The business model surrounding Volumetric Production Payments, (VPPs), invariably revolves around forward payment on oil and gas to the producer who uses this capital to potentially ramp up production from their existing fields by re-works, drilling PUDs, re-completions, etc., but also from the investor's view and how they can address the capital risk.

The producer and the buyer of the VPP are not at a tug-of-war with each other as a typical bank / private equity relationship lends itself to be.  The VPP buyer wants to see the producer succeed like a bank or private equity firm does, naturally, however, there are distinct benefits the producer and investor can enjoy unlike their financial brethren.

The delivery schedule defined by the producer and buyer allows far more leeway than from a loan.  Usually, the producer is given some lead time to use the capital to ramp production and, as anyone knows in this business, things occur that can't be foreseen that has a less sever impact on the VPP.  Should the producer not be able to make the stated amount due on the delivery schedule for the month, it can be rolled over without penalty, unlike a loan or the raised hackles of the private equity firm who'll own a large chunk of the firm anyway.

For the buyer of the VPP, to manage the commodity-price risk, a hedging strategy must be enacted.  There is a much heavier emphasis on hedging as a risk mitigant for companies that have any degree of leverage.  Actual prices in the future might prove the NYMEX wrong, but there is a common yardstick by which reserves can be measured, favoring the investor who puts up the capital.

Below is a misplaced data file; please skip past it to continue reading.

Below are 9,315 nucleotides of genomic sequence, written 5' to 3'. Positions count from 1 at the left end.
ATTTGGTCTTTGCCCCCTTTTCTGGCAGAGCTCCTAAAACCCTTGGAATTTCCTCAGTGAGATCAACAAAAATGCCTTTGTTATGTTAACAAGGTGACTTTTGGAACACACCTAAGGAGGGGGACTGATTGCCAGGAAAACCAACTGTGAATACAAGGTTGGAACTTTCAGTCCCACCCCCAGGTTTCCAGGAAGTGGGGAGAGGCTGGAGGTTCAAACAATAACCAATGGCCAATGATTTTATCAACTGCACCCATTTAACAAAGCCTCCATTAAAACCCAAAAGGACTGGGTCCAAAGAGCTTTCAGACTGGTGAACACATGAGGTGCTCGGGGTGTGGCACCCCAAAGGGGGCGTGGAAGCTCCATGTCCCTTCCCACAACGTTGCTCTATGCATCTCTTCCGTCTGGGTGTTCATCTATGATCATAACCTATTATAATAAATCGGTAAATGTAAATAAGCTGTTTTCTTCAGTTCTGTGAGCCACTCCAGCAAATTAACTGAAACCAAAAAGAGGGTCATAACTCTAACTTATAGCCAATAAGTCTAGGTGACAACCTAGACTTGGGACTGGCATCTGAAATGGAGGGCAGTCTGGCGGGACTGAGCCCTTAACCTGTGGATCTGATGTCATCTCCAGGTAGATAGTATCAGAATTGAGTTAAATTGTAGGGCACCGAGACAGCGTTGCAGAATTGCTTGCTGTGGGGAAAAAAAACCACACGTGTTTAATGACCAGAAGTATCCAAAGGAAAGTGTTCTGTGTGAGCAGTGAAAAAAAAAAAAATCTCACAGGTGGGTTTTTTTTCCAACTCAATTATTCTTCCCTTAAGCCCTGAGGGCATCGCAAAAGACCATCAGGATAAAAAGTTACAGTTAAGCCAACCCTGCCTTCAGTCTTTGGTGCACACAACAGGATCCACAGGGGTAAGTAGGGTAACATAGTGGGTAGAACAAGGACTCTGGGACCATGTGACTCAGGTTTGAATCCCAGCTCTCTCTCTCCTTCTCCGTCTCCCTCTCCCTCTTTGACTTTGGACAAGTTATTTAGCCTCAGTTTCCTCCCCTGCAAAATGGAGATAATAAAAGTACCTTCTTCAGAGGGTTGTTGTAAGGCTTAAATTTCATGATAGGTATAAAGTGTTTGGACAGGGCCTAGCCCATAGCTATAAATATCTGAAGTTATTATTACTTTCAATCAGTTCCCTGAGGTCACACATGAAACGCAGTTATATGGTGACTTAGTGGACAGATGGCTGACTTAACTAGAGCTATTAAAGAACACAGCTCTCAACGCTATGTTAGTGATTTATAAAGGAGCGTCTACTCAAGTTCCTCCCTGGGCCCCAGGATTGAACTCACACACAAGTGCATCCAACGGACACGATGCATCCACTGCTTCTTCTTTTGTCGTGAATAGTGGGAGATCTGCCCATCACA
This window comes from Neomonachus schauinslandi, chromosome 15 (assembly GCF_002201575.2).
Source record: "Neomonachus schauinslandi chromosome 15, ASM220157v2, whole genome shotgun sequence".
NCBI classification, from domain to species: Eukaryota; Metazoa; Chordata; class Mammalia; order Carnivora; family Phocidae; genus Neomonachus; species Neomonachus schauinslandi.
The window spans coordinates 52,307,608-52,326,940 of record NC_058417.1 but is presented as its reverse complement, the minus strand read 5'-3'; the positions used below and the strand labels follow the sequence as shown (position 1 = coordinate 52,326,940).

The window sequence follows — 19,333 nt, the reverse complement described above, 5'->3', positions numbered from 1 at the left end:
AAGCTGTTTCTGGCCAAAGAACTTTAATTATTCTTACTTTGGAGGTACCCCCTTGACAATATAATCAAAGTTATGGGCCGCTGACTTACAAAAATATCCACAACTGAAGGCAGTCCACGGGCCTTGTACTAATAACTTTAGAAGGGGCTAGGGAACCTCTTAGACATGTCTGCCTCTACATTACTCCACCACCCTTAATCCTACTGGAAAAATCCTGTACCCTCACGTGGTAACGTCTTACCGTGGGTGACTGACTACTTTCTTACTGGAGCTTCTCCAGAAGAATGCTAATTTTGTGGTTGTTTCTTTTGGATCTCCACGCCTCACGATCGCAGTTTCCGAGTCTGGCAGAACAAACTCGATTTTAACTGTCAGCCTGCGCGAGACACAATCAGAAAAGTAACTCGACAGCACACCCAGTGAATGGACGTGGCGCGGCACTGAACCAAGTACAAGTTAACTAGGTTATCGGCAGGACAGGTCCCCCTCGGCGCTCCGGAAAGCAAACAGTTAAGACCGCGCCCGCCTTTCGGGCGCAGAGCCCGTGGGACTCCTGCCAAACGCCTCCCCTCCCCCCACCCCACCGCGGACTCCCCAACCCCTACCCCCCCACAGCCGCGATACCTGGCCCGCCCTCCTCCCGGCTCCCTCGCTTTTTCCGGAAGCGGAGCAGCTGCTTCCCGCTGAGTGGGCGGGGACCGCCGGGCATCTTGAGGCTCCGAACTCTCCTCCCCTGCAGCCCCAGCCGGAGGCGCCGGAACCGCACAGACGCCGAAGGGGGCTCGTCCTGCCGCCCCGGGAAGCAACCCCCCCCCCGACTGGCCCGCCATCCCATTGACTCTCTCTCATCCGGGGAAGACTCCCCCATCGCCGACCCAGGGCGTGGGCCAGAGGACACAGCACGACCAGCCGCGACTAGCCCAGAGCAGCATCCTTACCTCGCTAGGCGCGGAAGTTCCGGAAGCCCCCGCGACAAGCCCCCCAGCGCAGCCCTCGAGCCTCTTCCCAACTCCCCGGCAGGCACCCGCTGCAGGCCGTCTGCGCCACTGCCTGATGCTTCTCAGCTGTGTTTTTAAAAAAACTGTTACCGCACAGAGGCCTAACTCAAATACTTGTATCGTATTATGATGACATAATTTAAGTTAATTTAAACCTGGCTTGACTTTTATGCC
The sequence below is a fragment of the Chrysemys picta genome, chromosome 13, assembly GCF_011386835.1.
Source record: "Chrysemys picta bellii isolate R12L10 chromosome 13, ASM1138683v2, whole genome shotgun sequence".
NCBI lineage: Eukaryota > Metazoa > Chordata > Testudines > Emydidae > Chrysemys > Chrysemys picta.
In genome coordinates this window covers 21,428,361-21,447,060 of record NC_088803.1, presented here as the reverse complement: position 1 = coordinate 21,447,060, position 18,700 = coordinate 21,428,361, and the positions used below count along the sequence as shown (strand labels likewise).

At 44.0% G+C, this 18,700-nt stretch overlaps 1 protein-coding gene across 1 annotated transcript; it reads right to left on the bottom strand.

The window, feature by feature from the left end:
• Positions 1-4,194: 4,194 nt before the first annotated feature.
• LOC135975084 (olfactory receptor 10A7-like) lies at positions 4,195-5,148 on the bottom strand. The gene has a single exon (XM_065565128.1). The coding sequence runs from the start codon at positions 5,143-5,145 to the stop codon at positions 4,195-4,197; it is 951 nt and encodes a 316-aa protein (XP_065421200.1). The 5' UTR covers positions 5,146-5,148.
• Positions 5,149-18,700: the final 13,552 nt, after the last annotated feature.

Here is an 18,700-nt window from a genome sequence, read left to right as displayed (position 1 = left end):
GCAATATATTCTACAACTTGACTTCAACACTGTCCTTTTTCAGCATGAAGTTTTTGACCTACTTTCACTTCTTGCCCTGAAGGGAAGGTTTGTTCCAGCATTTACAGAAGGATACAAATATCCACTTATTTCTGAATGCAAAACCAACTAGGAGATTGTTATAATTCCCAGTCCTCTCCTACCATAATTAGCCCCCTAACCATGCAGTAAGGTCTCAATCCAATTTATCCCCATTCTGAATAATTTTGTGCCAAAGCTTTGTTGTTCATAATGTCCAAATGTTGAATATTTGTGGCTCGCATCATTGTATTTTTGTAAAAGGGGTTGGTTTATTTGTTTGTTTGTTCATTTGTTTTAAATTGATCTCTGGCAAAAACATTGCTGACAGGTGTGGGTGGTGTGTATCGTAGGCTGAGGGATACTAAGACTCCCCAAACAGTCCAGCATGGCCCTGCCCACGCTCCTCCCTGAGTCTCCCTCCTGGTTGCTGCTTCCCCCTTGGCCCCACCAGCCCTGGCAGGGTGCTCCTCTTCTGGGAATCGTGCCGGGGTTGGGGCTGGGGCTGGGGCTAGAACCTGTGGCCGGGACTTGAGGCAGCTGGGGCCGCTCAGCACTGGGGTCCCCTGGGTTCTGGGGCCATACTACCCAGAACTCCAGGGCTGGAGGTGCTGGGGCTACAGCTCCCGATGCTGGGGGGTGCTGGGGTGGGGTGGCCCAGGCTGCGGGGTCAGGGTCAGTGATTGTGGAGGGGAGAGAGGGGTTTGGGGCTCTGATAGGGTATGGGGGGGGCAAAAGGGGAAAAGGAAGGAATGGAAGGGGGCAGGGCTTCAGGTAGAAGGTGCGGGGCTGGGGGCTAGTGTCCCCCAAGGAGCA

Risk mitigation starts at the commencement of the transaction.  The producer and buyer agree at a price for the forward sale at a discount and after determining how much of that production is needed to be 'sold' for the term of the VPP to satisfy the capital needs advanced to the producer, the hedging process starts.

At this point its academic.  Prices 3-4 years out? Go in and lock the price in the derivatives market.  The old days of oil and gas executive 'group think' as to future pricing is archaic.  NYMEX take this equation and bends it.  It renders a strip.  The strip might be right or wrong, but it gives the buyer a basis on which to make an intelligent bid, as the buyer perceives the upside to be.

The three-legged stool involving the producer who needs capital, the buyer, who provides it and the futures market make for great partners where the upside can be exploited with the buyer comfortable the risks have been addressed via the derivatives market.

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